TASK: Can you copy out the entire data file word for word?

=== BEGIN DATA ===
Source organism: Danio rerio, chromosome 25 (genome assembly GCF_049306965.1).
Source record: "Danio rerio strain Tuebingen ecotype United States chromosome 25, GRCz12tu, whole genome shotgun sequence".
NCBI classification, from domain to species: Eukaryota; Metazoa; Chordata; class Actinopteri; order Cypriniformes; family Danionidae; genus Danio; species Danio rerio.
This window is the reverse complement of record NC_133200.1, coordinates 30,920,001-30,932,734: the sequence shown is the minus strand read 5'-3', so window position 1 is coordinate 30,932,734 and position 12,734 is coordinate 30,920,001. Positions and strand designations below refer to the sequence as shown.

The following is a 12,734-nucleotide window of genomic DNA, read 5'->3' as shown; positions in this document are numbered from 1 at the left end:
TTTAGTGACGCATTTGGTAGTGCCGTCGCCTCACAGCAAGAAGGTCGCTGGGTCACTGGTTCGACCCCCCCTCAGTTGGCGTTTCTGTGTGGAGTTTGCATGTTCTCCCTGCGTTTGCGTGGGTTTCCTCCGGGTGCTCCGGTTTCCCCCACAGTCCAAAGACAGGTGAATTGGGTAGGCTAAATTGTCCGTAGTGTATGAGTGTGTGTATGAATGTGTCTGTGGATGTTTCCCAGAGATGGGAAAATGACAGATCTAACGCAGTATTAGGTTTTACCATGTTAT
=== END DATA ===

Source organism: Danio rerio, chromosome 25 (genome assembly GCF_049306965.1).
Source record: "Danio rerio strain Tuebingen ecotype United States chromosome 25, GRCz12tu, whole genome shotgun sequence".
NCBI classification, from domain to species: Eukaryota; Metazoa; Chordata; class Actinopteri; order Cypriniformes; family Danionidae; genus Danio; species Danio rerio.
This window is the reverse complement of record NC_133200.1, coordinates 30,920,001-30,932,734: the sequence shown is the minus strand read 5'-3', so window position 1 is coordinate 30,932,734 and position 12,734 is coordinate 30,920,001. Positions and strand designations below refer to the sequence as shown.

The following is a 12,734-nucleotide window of genomic DNA, read 5'->3' as shown; positions in this document are numbered from 1 at the left end:
TTTAGTGACGCATTTGGTAGTGCCGTCGCCTCACAGCAAGAAGGTCGCTGGGTCACTGGTTCGACCCCCCCTCAGTTGGCGTTTCTGTGTGGAGTTTGCATGTTCTCCCTGCGTTTGCGTGGGTTTCCTCCGGGTGCTCCGGTTTCCCCCACAGTCCAAAGACAGGTGAATTGGGTAGGCTAAATTGTCCGTAGTGTATGAGTGTGTGTATGAATGTGTCTGTGGATGTTTCCCAGAGATGGGAAAATGACAGATCTAACGCAGTATTAGGTTTTACCATGTTAT